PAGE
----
Roth IRAs: Income, contribution, and age limits

A Roth IRA is a tax-advantaged tool to help you save for retirement. This article will cover what you need to know about income and contribution limits for 2024.

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Roth IRA eligibility and income limits

The first thing you must understand about Roth IRAs is that not everyone can participate. Your eligibility to contribute to a Roth IRA is determined by the IRS and based on your modified adjusted gross income (MAGI). There’s quite a bit that goes into that calculation, so it’s best to work with a financial professional or tax advisor to see if you qualify. In order for you to contribute to a Roth IRA, your MAGI must be under:

For 2024: $161,000 if filing single; $240,000 if married filing jointly

If you exceed this income, you are not allowed to contribute to a Roth IRA. However, you can still contribute to a traditional IRA and have other options to save:


Backdoor Roth IRAs

If the tax advantages and lack of required minimum distributions (RMDs) of a Roth IRA are important to your retirement strategy and you exceed the income requirements, there is a way around it. It’s called a backdoor Roth IRA, and it’s completely legal as long as you follow the rules set out by the IRS. Read more about backdoor Roth IRAs.


Other retirement planning options

In addition to Roth IRAs and workplace savings accounts like 401(k)s, there are plenty of ways to help you work toward the retirement you deserve. These tools can be used separately or together to ensure you have everything you need, when you need it most:

Deferred annuities can provide a guaranteed stream of income for life on a flexible schedule for reasonable monthly premiums. Learn about how annuities are different from IRAs.1

Cash value life insurance not only provides death benefit if something were to happen to you but also accumulates a pool of money (called cash value) over time that you can access2 should you need it.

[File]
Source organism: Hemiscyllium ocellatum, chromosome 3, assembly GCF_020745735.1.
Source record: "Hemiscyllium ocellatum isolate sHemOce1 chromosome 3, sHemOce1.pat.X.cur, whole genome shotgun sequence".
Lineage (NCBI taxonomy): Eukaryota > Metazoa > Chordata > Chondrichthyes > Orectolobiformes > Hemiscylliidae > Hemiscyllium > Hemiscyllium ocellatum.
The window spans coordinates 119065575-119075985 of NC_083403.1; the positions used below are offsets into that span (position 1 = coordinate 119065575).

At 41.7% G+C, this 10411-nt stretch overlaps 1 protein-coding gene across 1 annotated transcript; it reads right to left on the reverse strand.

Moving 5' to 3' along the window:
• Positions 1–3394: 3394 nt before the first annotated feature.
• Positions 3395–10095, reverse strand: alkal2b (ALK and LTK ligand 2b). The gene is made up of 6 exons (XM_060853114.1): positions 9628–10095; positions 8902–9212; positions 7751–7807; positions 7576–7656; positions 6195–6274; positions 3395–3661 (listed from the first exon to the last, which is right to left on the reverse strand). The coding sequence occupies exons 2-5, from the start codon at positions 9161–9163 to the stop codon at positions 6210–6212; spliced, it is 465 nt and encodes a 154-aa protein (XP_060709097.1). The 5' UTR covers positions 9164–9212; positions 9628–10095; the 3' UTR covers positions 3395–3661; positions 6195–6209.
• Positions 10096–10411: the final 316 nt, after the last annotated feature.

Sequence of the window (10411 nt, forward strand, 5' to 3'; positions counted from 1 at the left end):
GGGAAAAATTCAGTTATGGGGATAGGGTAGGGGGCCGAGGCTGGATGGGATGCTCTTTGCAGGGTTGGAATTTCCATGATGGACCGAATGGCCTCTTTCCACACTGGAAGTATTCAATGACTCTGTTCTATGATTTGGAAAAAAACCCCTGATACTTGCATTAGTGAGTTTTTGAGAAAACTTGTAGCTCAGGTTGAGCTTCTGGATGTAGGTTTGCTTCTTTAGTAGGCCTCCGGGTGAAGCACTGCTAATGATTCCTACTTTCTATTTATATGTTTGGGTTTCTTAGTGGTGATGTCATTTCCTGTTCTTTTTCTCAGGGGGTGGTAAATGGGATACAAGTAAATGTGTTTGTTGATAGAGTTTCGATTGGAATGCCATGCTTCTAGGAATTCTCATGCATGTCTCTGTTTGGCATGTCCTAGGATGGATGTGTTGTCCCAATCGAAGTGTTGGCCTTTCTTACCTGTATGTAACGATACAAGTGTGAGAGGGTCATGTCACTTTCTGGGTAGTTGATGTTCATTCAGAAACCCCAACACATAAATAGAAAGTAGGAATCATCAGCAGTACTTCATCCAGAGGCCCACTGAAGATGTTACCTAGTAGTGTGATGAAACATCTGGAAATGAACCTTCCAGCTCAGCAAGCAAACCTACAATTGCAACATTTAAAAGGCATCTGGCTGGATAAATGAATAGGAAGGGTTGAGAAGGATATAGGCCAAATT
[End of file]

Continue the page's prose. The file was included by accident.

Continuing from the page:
Traditional IRAs are similar to Roth IRAs with a few key differences. Anyone can participate and contributions are tax free, but withdrawals are taxed as income.


Roth IRA contribution limits for 2024

If you already have a Roth IRA or want to set one up, here is how much you can put into an IRA for the years listed:

2024 contribution limits

Income if filing single

Income if married filing jointly

Contribution allowed

Less than $146,000

Less than $230,000

$7,000 ($8,000 if 50 or older)

$146,001 – $161,000

$230,001 – $240,000

Reduced contributions

More than $161,000

More than $240,000

No contributions

Contribution limits for traditional and Roth IRAs are combined

Keep in mind that if you have both a traditional IRA and a Roth IRA, the contribution limit for both combined is $7,000 in 2024. Exceeding the IRA contribution limit can incur stiff penalties (see next section).


Excess Roth IRA contributions

If you exceed your yearly contribution limit, you will pay a 6% penalty each year on any excess contributions that remain in your account. That’s enough to counteract most of the investment gains in good years and could mean your investment loses money. Be careful not to contribute too much, paying particularly close attention if you are in the reduced contribution income area.